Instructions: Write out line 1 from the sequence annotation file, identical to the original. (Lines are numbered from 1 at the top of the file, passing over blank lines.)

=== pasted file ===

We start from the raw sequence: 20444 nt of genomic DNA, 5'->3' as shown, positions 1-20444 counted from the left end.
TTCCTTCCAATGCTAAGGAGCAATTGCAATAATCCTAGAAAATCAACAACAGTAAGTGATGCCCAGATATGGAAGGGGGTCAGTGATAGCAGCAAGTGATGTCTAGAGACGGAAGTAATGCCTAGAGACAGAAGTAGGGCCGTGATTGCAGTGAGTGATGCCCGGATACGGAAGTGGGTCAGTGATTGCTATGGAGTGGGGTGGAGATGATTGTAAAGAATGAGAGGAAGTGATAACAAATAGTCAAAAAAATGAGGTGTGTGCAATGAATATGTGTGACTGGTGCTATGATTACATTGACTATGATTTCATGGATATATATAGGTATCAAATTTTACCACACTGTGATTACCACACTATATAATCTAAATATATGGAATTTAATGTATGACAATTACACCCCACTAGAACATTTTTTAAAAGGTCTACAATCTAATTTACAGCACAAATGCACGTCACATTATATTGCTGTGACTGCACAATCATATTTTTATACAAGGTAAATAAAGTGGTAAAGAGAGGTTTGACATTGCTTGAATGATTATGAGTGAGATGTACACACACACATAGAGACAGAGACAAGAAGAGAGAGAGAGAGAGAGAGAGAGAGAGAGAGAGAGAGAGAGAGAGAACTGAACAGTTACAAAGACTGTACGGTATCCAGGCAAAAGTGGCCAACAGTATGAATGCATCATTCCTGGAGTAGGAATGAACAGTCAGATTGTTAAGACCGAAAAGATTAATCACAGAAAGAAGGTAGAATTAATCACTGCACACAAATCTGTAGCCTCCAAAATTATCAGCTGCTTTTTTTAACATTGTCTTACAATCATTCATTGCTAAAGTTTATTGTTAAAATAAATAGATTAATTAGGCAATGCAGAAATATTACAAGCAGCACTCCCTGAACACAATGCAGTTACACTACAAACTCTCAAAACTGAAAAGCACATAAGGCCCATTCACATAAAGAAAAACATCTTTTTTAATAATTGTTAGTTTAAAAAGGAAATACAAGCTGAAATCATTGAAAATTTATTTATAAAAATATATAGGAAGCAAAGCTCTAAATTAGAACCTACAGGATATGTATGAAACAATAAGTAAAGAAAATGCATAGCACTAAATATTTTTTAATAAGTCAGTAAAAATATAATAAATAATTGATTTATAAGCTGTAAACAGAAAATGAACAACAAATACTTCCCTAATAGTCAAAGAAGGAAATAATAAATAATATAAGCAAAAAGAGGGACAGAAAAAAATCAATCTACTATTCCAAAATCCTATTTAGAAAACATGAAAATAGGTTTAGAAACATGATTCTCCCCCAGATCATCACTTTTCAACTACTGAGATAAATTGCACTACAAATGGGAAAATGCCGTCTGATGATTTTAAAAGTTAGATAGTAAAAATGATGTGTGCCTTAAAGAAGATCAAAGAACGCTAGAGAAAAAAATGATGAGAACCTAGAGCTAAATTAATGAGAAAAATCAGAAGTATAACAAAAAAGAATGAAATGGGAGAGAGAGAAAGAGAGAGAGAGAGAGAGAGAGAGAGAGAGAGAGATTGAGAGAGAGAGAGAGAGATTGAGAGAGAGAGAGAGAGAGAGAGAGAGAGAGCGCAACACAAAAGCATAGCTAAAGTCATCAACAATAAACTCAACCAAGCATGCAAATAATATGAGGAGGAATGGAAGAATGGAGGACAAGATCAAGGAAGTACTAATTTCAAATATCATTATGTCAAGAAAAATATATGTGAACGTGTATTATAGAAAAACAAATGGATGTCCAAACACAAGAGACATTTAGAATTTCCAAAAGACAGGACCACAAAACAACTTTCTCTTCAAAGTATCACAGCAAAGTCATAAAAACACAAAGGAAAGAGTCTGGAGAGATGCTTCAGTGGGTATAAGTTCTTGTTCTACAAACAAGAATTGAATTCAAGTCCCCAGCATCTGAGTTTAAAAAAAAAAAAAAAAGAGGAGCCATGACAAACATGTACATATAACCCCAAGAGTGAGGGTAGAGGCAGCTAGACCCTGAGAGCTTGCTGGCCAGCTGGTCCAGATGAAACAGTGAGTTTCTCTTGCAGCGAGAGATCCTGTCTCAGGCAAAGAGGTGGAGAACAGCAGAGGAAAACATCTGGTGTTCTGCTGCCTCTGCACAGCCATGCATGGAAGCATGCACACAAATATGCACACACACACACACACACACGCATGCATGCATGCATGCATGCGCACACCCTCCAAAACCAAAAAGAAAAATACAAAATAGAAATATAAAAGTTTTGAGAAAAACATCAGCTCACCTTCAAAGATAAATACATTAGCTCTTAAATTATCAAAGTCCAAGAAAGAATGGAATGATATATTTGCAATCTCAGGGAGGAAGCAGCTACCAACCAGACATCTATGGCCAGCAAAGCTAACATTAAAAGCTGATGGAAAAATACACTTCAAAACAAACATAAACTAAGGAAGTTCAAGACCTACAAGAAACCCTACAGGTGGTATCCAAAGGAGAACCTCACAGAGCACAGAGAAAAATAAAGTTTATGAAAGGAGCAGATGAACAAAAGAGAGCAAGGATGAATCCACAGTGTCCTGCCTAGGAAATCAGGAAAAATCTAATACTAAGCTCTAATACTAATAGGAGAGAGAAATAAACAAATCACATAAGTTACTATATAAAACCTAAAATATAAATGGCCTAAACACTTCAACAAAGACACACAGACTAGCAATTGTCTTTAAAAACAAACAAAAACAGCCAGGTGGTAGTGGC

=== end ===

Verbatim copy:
We start from the raw sequence: 20444 nt of genomic DNA, 5'->3' as shown, positions 1-20444 counted from the left end.